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"Fuck Kevin Durant" - Lil' B.

Thursday, 21 November 2013

Ten Steps to Being a Totally Cool Emo Kid in 2013

Remember back in high school when you used to make fun of emo kids because they were the only people softer than you? Well guess what? Thanks to a bunch of bands from the Midwest with stupid names like "Dads" and "Pity Sex", emo couldn't be cooler in the year 2013! That's right, emo revival has had dudes just like you turning their lingering chronic depression/inability to gain muscle mass into COLD HARD POONTANG since 2010, and now that SPIN and NPR have hopped on the bandwagon, the floodgates have officially opened. 

Wanna get a piece of the action but don't know where to start? Well fear not, loyal reader; just follow these ten important steps and you'll be hopping on a plane to Champaign, Illinois to fuck a girl you met online in no time. Here goes...

Crucial #emorevival jamz.

Ten Steps to Being an Emo Kid

1: Dress like a poor hipster. Wear Chucks.

2: Talk about the Get Up Kids a lot.

3: Overly romanticize the Midwest.

4: Date a girl named Sadie or Rachel. Write a song about her.

5: Guyliner is your call, but proceed with EXTREME caution.

6: Wear a cardigan or some shit.

7: Own cassette tapes.

8: Talk about makeoutclub like you weren't 11 years old in it's heyday.

9: Pretend you've actually listened to Pinkerton.

10: Build a time machine and transport yourself back to 2001 when anybody actually gave a fuck.

So there ya have it! Just follow those ten simple steps and you'll be the coolest guy at your local VFW/campus library/loft party/wherever the fuck emos hang out these days. Good luck!

Tuesday, 19 November 2013

A Review of Safeplace's "Little Terror" EP (2013)

This song sounds like Arcade Fire if Arcade Fire were cool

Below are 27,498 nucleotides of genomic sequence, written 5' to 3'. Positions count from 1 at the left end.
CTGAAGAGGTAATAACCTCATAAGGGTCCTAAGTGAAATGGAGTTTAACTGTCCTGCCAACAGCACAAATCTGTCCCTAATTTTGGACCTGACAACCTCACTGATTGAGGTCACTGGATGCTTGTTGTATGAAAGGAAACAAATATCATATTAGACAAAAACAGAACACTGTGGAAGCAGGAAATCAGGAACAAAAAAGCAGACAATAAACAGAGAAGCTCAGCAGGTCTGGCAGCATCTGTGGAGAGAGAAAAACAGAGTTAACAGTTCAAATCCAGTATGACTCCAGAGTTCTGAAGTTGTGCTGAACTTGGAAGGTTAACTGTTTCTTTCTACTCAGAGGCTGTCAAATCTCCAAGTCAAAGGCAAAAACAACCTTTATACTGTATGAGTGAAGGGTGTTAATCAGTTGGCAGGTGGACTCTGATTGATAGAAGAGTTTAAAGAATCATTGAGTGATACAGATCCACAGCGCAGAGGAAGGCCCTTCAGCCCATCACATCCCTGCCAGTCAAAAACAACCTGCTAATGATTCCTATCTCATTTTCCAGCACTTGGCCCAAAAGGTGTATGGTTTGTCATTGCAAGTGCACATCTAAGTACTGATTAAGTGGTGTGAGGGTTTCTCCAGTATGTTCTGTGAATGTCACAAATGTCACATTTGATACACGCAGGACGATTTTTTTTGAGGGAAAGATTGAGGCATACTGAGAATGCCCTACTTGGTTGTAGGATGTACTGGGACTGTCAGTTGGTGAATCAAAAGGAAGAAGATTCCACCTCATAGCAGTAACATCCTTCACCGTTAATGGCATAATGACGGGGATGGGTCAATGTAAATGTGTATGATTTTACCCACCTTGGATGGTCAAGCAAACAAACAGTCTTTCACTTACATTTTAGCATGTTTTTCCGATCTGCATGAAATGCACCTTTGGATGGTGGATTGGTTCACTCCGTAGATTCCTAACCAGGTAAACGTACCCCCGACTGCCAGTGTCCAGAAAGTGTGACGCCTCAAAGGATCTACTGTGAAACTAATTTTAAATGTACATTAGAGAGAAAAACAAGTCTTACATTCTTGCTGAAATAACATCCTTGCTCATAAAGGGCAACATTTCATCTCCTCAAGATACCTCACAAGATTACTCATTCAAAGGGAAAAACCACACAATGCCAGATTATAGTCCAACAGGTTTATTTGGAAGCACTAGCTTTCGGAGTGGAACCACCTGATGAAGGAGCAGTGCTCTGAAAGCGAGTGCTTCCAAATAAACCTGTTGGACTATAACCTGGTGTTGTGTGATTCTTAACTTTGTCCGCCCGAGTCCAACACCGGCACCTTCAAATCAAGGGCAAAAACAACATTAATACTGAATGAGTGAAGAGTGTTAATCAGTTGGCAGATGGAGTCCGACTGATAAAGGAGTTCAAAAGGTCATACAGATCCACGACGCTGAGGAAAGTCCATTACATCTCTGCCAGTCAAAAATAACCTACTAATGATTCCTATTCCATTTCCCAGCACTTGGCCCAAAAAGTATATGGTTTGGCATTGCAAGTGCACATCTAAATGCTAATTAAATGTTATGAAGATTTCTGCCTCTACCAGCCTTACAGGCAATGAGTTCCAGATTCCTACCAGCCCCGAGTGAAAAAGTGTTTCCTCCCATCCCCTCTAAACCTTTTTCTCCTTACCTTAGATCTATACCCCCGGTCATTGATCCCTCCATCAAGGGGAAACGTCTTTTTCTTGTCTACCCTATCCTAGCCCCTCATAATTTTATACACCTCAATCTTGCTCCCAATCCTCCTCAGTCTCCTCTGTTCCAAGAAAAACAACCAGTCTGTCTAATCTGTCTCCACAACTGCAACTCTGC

If you've been following the sporadic posts I've been making on this little blog for the past couple years, you may be familiar with a band called Rain Over Battle. They were an orgcore 5-piece from somewhere in Virginia that had put out an impressive catalog of music considering the fact that they were like 19 years old, and I was stoked to hear music from them for years to come. Unbeknownst to me, however, was the fact that they were pretty much inactive by the time I wrote about them, and would officially break up a couple months later. Fortunately enough though, ROB's frontman and principal songwriter, Bennett Wales, isn't done making music. He's started a new band called Safeplace, who recently released their debut EP Little Terror on Soul Jolt Records.

The first thing you notice about Safeplace is their almost vehement desire to sound like no other punk band on the face of the planet. From the noisy thrashing that opens the EP on “To the Native and the Ghost” to the reverb-soaked folk licks on the title track, Safeplace are exploring new musical horizons with an energy intense enough to burn a stack of No Idea  releases. But oddly enough, the aggressiveness with which the band is trying to ditch the confines of punk only makes Little Terror sound more like a punk album. Being pissed off about playing bar chords isn’t all that different in spirit from being pissed off at your dad, and it’s clear that these dudes are still angry about something.

But what separates Safeplace from other post-“punk kid” musical projects is their refusal to shy away from their roots. When most people finish their infatuation with punk music, they start a shoegaze band or some shit. Naturally, those bands fall flat, because ripping off MBV is no more creative than ripping off Against Me!. Safeplace, on the other hand, are far less concerned with what’s trendy and far more concerned with developing their craft. Sure, the bassline to “Tribes” could’ve been lifted straight from A Flight and a Crash; sure, some of the noodling on “Curtains” sounds a little “wave-like”; but you can’t fault a band for doing what they know, especially if that’s what makes their music cohesive and digestible. Shit, to call Little Terror cohesive and digestible would be a grave disservice – these songs are actually pretty damn interesting.


For those of you who were familiar with Rain Over Battle, Safeplace proves to be an impressive step forward. Wales seems a lot more comfortable in his own skin as a songwriter, and even where the band’s influences are overt, they never stray into derivative territory. On top of that, the fat that bogged down ROB’s These Rocks in Our Bodies has been all but trimmed away. Sure, Safeplace stumble through a couple transitions and could have fleshed some of the parts out a bit more, but there’s not a whole lot of filler on Little Terror. Besides, bands who are genuinely trying to do something innovative can expect to stumble a fair bit in the beginning. That’s where Safeplace is at right now, but if this EP is any indication, they won’t be there for long.